Singapore’s planned sale of up to S $ 35bn ($ 25bn) in ‘green bonds’ over the period to 2030 will help to develop the country’s sustainable financing capabilities, says Fitch Ratings.
This development will also be supported by the government’s moves to establish a green ‘taxonomy’, which among other goals seeks to allow financial providers to align their investments and lending on the basis of their environmental impact.
Singapore’s inaugural green sovereign bonds are likely to be issued in 2H2022. The impact on the sovereign’s credit profile is likely to be marginal, given its net creditor position and prudent fiscal management. The bonds are being issued under safeguards that include a gross borrowing limit and strict criteria for qualifying projects.
When Fitch affirmed Singapore’s rating at ‘AAA’ with a ‘Stable’ outlook in August 2021, the global credit rating agency emphasized that the rating reflects in part exceptionally strong external and fiscal balance sheets.
The green-bond issuance highlights the government’s growing focus on long-term social challenges, such as sustainable development and combating climate change. The funds raised may be spent to promote fields such as adaption to climate change, biodiversity conservation and sustainable resource usage, renewable energy, energy efficiency, clean transportation, sustainable water management, pollution control, and green buildings.
Singapore’s housing ministry, the Housing & Development Board, raised S $ 1bn separately in March 2022 through its inaugural green bond program, dedicated to developing green buildings.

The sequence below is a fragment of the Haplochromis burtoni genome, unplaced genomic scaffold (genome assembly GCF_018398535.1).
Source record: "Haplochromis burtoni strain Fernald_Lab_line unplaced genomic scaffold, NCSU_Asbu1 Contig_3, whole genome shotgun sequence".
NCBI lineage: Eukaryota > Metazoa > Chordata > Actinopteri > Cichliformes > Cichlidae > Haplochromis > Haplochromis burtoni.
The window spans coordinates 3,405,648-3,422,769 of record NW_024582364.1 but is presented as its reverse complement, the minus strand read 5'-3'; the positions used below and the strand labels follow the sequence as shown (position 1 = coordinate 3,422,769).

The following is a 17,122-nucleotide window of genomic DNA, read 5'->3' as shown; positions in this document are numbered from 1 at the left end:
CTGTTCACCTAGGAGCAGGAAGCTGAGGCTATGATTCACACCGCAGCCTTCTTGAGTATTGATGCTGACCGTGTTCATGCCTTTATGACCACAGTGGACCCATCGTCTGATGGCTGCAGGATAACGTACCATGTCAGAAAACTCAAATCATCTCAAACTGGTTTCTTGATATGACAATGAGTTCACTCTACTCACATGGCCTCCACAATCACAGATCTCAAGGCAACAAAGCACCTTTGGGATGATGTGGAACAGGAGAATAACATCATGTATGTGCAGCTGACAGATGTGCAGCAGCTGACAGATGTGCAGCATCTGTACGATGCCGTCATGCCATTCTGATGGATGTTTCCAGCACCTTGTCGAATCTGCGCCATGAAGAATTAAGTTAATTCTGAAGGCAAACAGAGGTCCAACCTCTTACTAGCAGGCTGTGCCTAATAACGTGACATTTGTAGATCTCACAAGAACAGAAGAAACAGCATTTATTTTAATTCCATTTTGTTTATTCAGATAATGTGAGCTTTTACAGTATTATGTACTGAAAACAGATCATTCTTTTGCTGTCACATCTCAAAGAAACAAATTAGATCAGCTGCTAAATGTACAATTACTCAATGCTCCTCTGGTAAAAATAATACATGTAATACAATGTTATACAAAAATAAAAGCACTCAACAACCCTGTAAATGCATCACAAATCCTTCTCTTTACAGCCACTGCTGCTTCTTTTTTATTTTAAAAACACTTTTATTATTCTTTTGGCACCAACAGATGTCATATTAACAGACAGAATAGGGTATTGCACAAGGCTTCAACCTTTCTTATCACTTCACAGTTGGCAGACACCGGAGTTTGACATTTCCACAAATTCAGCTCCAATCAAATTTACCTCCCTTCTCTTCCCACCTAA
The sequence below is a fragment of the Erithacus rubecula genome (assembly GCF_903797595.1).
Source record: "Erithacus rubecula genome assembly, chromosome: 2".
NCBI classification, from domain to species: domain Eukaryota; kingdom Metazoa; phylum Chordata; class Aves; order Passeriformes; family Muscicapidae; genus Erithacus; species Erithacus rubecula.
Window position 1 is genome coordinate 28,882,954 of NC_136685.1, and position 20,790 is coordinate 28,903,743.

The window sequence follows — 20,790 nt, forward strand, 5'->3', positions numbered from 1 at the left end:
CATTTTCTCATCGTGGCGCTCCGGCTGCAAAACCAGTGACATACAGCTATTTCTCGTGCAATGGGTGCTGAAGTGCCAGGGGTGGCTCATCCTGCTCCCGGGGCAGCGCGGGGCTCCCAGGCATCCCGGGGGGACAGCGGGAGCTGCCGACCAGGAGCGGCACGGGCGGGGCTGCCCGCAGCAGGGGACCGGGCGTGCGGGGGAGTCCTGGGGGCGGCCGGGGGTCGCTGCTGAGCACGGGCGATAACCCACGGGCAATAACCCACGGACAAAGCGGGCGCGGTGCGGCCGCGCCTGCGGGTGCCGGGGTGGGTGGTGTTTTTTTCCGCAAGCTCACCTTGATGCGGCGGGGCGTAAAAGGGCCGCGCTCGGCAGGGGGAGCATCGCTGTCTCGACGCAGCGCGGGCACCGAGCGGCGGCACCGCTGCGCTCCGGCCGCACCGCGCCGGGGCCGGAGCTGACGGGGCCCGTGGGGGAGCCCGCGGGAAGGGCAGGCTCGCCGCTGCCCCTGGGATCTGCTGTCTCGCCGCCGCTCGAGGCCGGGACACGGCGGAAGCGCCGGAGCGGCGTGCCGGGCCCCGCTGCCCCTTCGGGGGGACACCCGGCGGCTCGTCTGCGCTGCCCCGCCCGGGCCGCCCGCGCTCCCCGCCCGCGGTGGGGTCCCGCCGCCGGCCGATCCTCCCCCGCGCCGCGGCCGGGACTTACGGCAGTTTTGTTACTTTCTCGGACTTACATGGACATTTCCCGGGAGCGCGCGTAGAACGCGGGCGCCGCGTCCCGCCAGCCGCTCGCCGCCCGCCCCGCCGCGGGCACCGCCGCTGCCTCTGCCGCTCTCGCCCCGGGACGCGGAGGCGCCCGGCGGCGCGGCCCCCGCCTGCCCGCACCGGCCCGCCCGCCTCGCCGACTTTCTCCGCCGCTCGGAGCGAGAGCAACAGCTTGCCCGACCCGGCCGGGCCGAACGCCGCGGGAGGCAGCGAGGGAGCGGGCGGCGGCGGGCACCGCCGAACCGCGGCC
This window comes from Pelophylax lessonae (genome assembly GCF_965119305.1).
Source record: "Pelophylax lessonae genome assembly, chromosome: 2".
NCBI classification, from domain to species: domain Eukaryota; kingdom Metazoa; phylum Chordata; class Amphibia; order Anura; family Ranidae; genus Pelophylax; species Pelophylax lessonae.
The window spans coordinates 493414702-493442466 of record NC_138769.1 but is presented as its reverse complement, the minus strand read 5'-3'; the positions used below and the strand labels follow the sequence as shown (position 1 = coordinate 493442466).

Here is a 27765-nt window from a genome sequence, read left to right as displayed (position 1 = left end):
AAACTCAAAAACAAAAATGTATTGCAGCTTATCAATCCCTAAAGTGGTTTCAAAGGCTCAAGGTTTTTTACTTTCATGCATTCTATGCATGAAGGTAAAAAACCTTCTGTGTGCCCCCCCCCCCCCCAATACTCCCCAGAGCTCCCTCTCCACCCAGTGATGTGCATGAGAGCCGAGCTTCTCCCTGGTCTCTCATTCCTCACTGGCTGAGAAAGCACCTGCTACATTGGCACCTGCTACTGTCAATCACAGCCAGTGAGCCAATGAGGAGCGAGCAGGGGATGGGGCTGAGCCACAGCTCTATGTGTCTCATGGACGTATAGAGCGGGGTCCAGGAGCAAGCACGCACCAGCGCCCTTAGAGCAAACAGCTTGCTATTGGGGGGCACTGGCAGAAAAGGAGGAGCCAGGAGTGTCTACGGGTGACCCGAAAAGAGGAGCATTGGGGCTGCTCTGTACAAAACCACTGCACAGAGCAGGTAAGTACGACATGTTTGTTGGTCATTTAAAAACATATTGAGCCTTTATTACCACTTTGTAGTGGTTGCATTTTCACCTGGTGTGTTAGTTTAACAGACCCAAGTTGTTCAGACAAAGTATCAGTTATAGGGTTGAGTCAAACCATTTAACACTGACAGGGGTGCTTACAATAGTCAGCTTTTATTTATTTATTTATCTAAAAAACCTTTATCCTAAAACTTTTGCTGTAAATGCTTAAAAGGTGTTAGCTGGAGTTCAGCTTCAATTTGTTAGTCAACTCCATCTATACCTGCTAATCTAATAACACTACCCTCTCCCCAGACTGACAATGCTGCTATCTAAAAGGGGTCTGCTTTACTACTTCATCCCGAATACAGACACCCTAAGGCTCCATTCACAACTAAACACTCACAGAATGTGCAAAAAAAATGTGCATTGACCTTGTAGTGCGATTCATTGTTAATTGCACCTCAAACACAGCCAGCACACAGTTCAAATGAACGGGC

Such investment should support the government’s climate agenda, which includes a target for carbon emissions to reach net zero by or around 2050. This has also been the driver of other policies, such as government plans to raise carbon taxes from S $ 5 per tonne to S $ 25 in 2024-2025, S $ 45 in 2026-2027 and S $ 50-80 per tonne by 2030, which were highlighted in the 2022 Budget.
The green-bond issuance and carbon credits trading schemes are elements within the authorities’ plan for a broader green finance ecosystem. If successfully established, this could support the funding of sustainable finance initiatives both in Singapore and the broader region, while also enhancing the country’s existing strengths as a financial center.
A stronger sustainable financing ecosystem in Singapore would boost the country’s own capacity to invest in climate change-mitigation strategies, but the government’s capacity to finance these is already strong. The ecosystem’s role in raising funds for schemes elsewhere in the region could be even more important. A report by Bain & Company, Microsoft and Temasek Holdings estimated in 2021 that southeast Asia would need $ 2tn in infrastructure investment over the next decade to enable a sustainable transition and put the region on a path to net-zero greenhouse gas emissions.
The taxonomy initiative would support the development of this ecosystem by providing a classification scheme and enhancing disclosure. This would reduce ‘greenwashing’ risks, and provide investors with greater confidence that funds would be used efficiently and in line with their agenda. The taxonomy’s second draft, which is out for consultations, proposes a ‘traffic-light’ scheme for the three sectors most important for greenhouse gas emissions: energy, transport and real estate. Activities are categorized based on their impact with respect to climate-change mitigation.
The government aims to make the taxonomy scheme interoperable with those in other jurisdictions, such as the EU and ASEAN. Singapore’s green bonds issuance will be aligned with ASEAN’s taxonomy, but Fitch feels there may be challenges in developing a system that is fully interoperable with that of the EU. Consultations on the latest draft of Singapore’s taxonomy concluded on 23 June.